The Ocean Conference: Our Oceans Our Future
At the opening ceremony for the Ocean Conference, held from June 5th to 9th 2017, the UN Secretary General stated that:
“the health of our oceans and seas require us to put aside short-term national gain, to avoid long-term global catastrophe. Conserving our oceans and using them sustainably is preserving life itself.”
The solutions-focused Conference, which aimed to be a “game changer” for the implementation of Sustainable Development Goal (SDG) 14, was hosted by Fiji and Sweden at the UN Headquarters in New York. Partnerships at all levels, national and global, were encouraged at the Conference which saw engagement from all relevant stakeholders interested in conserving and sustainably using the oceans, seas and marine resources (SDG 14).
The Caribbean Community (CARICOM) a group of twenty countries in the Latin America and Caribbean region, was represented by various Member States and institutions. CARICOM’s agenda at the Conference included: “plastic bag and polystyrene bans, establishment of marine protected areas, sustainable fishing practices including community driven practices, establishment of national ocean governance policies and mechanisms, and adoption of public policies to advance sustainable ocean-based economies”.
Grenada’s Blue Economy
One CARICOM country set itself apart. Grenada either hosted or was a partner in half of the Side Events at which CARICOM Member States participated. In this regard, it was the most active CARICOM Member State at the Conference. Grenada’s agenda seemed to be that of encouraging blue growth, which refers to the transition from an unsustainable ocean economy to a sustainable one. Blue growth is a part of the blue economy concept which speaks to utilizing the oceans for economic gain without compromising the integrity of the oceans. In other words, in a blue economy, the ocean is used sustainably.
Speaking at “Partnership Dialogue 2: Managing, protecting, conserving and restoring marine and coastal ecosystems”, His Excellency Dr. Spencer Thomas, highlighted that development can be de-coupled from environmental degradation. Reasons why the Government of Grenada holds such sentiments were expounded upon by Prime Minister Dr Keith Mitchell,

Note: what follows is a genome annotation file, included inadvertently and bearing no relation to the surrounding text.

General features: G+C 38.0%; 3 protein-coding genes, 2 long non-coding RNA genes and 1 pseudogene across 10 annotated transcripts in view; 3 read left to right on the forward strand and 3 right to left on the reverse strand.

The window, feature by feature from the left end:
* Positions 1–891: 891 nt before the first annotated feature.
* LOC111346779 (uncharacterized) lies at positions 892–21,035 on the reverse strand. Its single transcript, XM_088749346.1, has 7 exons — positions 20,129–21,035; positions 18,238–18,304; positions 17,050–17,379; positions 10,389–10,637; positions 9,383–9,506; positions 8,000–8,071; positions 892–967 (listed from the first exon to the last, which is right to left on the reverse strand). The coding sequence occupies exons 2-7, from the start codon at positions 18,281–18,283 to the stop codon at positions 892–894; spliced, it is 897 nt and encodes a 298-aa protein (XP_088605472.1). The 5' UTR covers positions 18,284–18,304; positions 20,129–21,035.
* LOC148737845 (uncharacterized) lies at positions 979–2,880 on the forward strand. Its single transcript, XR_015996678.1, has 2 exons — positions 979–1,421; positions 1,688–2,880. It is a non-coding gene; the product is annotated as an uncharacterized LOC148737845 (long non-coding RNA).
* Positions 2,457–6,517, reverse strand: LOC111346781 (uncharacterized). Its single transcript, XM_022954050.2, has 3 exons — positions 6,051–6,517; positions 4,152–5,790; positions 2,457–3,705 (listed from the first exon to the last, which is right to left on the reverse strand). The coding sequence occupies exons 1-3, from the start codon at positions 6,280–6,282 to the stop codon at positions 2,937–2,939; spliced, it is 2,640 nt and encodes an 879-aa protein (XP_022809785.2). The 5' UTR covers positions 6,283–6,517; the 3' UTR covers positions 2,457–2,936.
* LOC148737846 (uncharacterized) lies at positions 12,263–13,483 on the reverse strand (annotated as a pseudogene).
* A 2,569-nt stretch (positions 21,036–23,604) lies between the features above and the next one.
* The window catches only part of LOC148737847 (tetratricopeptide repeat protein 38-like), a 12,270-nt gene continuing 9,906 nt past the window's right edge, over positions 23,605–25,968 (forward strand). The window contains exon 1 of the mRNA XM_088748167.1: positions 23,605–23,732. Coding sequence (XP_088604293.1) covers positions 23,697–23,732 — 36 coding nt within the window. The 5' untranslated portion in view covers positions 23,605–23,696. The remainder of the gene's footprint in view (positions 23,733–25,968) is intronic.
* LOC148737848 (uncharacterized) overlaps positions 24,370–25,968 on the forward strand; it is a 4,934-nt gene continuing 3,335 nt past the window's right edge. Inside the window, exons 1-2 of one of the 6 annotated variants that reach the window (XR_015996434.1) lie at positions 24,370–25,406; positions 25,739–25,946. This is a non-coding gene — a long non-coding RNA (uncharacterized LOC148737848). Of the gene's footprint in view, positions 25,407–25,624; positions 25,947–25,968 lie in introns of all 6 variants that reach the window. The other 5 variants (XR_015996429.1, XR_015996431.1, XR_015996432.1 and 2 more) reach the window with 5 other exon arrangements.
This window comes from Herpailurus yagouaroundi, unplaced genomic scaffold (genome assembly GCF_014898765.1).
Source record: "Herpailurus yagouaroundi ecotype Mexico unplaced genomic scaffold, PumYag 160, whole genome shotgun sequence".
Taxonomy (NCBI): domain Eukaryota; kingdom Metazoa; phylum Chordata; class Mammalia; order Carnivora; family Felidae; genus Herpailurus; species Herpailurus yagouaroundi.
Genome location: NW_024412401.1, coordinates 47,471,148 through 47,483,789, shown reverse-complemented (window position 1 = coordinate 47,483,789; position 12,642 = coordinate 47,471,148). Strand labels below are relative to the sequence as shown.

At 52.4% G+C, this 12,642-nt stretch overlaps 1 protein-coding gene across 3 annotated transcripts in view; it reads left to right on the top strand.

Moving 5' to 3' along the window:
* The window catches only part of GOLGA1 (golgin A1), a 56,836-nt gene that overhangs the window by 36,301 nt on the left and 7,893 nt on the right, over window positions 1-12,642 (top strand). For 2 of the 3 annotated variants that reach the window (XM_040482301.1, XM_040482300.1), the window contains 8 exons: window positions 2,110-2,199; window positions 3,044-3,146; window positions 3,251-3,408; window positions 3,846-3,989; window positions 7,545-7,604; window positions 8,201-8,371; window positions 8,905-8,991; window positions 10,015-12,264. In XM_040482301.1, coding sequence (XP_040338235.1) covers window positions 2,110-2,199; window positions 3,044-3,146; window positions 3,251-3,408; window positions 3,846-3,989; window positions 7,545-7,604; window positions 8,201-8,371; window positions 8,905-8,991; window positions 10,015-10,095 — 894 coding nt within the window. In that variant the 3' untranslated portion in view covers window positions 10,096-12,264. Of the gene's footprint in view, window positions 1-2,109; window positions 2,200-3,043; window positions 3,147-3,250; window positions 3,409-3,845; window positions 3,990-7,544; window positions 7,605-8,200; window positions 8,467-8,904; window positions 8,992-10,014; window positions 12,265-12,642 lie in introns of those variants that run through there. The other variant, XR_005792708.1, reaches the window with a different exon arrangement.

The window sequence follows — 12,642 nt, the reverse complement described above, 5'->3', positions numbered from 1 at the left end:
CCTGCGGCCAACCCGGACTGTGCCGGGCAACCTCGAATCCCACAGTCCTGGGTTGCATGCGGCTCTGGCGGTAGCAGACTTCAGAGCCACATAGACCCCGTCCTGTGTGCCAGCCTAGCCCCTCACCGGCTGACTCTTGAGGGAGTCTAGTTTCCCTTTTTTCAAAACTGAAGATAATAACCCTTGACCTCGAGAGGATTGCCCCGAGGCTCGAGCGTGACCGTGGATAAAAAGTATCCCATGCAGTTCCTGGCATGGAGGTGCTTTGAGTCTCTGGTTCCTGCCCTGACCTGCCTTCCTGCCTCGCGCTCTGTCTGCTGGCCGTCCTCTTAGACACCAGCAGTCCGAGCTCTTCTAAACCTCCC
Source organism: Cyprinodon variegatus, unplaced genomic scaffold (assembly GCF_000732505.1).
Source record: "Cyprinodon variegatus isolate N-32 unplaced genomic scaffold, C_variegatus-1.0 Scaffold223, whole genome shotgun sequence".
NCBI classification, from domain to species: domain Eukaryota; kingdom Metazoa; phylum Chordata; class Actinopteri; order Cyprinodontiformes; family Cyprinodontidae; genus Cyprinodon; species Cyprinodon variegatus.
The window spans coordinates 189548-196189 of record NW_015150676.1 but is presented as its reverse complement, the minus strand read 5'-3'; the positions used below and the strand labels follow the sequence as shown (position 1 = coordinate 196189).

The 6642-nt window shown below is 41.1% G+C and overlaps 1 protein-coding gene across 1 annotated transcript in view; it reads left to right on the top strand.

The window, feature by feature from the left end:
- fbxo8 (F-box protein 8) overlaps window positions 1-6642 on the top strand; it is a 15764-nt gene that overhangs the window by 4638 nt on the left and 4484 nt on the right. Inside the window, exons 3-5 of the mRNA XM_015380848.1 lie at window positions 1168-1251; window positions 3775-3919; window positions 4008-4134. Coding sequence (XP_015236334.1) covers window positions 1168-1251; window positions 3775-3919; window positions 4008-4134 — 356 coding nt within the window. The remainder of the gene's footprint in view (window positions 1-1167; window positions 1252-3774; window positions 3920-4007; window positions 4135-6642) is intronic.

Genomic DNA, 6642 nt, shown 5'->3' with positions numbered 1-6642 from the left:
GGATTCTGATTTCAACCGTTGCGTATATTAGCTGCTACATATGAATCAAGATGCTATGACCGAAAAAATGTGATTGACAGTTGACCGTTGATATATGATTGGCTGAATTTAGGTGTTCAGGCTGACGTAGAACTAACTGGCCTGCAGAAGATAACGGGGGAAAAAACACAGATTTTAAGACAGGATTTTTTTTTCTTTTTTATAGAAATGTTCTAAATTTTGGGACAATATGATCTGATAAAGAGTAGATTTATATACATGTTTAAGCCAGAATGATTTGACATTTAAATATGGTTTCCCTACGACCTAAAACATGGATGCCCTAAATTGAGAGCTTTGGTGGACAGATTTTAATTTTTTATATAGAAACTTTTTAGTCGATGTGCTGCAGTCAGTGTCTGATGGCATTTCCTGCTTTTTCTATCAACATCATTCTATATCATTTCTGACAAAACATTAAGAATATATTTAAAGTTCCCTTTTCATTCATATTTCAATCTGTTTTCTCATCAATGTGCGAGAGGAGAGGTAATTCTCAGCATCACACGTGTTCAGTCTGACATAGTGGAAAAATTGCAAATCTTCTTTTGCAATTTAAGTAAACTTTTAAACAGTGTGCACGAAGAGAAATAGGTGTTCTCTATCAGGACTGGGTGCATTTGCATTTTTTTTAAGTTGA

“To position ourselves to keep more economic benefits at home, SIDS [Small Island Development State]and LDCS [Lesser Developed Countries] cannot wait for technology transfer handouts. We need to build on our own institutions, our own scientists, our own intellectual properties, and our own entrepreneurs. Failing to do so can be another generation of lost opportunities, and we have lost enough already.”
Grenada registered six voluntary commitments to assist with achieving SDG 14. Of course, it was the first CARICOM Member State to register a commitment. The voluntary commitments include: implementing ecosystem based adaptation approached for mangrove and coral reef restoration, integrated management of marine and coastal resources, public education on oceans through murals, reducing ocean plastic, and conserving nearshore marine environment and the sustainable development of its coastline. Grenada is the first country in the world to initiate a national masterplan for blue growth. They began in 2014 and they don’t plan on stopping now.
You may wonder, how such a small country can be doing such big things. It is true that Grenada’s ocean space is 80 times larger than its land space, and according to the Prime Minister, that’s an advantage. Grenada has the characteristic struggles of a SIDS – small land masses, low populations, and similar macroeconomic features – low growth rate, high cost of living, high unemployment rate, and susceptibility to natural disasters such as hurricanes, earthquakes, and volcanoes. However, the country does not position itself as a victim of circumstances, but an overcomer.
In May 2016 Grenada hosted the “Blue Week”, to advance the blue growth agenda and promote investment in the blue economy. The Blue Innovation Institute, a key component of Grenada’s masterplan, was born with the hope of developing practical solutions for blue financing including blue bonds, debt-for-nature swaps, blue insurance, and blue impact investment schemes.
Grenada makes the transition to a blue economy seem easy. However, they appear to have something other CARICOM Member states lack – political will. Grenadian politicians don’t just talk, they act. Grenada is where policy meets implementation. CARICOM policy makers were interviewed concerning hindrances to environmental mainstreaming, and among political will, they also cited a lack of research to guide policy development, and institutional barriers as a result of a lack of cross-sectoral collaboration. These and other issues are identified and dealt within Grenada’s master plan for blue growth. Sustainable development is a necessity for small island developing states, and an opportunity for large ocean island states.
We have the opportunity to spice it up, and follow Grenada.
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